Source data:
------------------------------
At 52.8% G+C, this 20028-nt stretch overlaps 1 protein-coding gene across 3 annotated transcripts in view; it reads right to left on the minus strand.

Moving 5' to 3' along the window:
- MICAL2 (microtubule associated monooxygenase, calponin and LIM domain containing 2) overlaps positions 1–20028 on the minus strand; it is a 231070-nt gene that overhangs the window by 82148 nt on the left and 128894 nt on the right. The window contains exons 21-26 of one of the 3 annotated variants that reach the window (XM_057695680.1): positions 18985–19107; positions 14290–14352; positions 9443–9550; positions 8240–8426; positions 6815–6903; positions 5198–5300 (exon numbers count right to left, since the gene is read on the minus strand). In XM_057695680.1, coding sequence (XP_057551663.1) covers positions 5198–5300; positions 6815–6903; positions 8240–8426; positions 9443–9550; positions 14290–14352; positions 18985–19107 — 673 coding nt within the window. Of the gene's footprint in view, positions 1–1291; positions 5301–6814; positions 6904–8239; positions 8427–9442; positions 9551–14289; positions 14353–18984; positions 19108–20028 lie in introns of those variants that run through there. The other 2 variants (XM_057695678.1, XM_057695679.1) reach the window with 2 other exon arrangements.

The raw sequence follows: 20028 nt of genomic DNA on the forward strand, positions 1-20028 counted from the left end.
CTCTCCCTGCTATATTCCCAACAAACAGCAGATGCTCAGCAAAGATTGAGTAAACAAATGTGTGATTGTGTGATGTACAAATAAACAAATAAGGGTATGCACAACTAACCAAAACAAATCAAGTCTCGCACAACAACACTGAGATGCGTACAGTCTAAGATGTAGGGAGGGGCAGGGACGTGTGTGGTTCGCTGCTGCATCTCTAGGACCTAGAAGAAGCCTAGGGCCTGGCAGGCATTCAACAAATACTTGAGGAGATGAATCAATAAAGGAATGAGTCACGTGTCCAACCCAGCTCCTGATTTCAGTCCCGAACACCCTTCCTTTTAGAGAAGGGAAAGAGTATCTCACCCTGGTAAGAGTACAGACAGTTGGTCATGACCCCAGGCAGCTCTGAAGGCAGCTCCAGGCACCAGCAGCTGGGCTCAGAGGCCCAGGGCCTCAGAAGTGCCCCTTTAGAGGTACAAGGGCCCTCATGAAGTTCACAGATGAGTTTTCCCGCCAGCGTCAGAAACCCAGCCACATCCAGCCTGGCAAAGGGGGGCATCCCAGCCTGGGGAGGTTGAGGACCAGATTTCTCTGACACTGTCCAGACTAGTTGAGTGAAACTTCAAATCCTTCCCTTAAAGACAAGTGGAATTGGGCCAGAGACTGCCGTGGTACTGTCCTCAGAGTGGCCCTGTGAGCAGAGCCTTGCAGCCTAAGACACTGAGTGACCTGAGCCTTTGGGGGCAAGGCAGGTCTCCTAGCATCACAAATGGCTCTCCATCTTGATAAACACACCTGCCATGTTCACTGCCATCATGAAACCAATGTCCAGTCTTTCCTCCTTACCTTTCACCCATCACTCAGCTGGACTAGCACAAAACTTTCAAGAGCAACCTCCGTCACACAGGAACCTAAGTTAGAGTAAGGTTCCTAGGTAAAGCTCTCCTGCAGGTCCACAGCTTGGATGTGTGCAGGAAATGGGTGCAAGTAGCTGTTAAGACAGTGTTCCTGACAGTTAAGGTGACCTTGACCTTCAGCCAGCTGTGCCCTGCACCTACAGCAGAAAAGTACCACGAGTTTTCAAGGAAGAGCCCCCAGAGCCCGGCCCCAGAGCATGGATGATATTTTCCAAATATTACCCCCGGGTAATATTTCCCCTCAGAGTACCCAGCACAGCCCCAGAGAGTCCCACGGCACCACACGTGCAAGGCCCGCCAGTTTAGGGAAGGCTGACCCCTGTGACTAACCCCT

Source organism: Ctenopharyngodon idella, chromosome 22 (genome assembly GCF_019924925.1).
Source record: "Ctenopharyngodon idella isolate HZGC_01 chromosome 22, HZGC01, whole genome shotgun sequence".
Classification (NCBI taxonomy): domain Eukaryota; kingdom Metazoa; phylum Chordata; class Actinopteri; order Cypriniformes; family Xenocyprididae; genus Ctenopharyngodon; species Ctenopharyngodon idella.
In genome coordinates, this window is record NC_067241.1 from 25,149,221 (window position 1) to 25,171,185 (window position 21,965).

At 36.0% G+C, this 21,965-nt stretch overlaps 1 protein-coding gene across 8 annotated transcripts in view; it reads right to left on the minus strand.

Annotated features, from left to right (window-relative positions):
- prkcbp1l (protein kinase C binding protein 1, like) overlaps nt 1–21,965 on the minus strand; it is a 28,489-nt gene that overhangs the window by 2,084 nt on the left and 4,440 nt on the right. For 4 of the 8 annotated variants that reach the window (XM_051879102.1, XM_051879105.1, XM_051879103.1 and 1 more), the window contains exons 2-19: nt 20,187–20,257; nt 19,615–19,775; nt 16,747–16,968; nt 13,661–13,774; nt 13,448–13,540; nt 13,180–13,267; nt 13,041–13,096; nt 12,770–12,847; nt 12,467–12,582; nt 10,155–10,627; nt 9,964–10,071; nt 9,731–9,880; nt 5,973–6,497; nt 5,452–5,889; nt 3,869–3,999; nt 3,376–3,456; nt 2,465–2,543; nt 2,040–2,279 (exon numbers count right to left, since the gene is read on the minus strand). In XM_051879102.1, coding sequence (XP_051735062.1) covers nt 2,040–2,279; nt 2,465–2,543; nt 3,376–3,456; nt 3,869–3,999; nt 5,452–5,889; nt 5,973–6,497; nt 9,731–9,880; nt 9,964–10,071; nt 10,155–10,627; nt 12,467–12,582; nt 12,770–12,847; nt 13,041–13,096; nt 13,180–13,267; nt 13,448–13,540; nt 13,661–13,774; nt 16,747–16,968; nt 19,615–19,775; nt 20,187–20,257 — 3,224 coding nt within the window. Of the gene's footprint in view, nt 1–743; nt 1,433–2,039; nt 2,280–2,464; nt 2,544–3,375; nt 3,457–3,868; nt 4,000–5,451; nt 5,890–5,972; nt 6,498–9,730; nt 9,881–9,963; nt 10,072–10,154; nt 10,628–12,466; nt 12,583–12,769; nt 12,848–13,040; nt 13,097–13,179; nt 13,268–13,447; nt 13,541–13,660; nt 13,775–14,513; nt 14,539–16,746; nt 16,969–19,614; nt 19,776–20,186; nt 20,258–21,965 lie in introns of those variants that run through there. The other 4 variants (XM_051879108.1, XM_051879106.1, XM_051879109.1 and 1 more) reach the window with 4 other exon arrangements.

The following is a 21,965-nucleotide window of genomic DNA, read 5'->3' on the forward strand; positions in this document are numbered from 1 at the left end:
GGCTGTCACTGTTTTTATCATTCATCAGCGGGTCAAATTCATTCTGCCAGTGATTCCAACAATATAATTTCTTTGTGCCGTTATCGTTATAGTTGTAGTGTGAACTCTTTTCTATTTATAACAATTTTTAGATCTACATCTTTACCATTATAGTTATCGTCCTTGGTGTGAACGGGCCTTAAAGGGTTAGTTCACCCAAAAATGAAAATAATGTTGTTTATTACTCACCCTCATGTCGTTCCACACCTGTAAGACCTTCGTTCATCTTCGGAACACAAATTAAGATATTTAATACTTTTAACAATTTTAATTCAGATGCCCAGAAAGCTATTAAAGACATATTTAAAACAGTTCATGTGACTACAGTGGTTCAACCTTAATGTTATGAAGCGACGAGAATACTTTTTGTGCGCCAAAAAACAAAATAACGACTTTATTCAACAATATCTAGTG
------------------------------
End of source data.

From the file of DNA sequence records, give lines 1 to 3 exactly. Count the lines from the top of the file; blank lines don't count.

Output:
At 52.8% G+C, this 20028-nt stretch overlaps 1 protein-coding gene across 3 annotated transcripts in view; it reads right to left on the minus strand.

Moving 5' to 3' along the window:
- MICAL2 (microtubule associated monooxygenase, calponin and LIM domain containing 2) overlaps positions 1–20028 on the minus strand; it is a 231070-nt gene that overhangs the window by 82148 nt on the left and 128894 nt on the right. The window contains exons 21-26 of one of the 3 annotated variants that reach the window (XM_057695680.1): positions 18985–19107; positions 14290–14352; positions 9443–9550; positions 8240–8426; positions 6815–6903; positions 5198–5300 (exon numbers count right to left, since the gene is read on the minus strand). In XM_057695680.1, coding sequence (XP_057551663.1) covers positions 5198–5300; positions 6815–6903; positions 8240–8426; positions 9443–9550; positions 14290–14352; positions 18985–19107 — 673 coding nt within the window. Of the gene's footprint in view, positions 1–1291; positions 5301–6814; positions 6904–8239; positions 8427–9442; positions 9551–14289; positions 14353–18984; positions 19108–20028 lie in introns of those variants that run through there. The other 2 variants (XM_057695678.1, XM_057695679.1) reach the window with 2 other exon arrangements.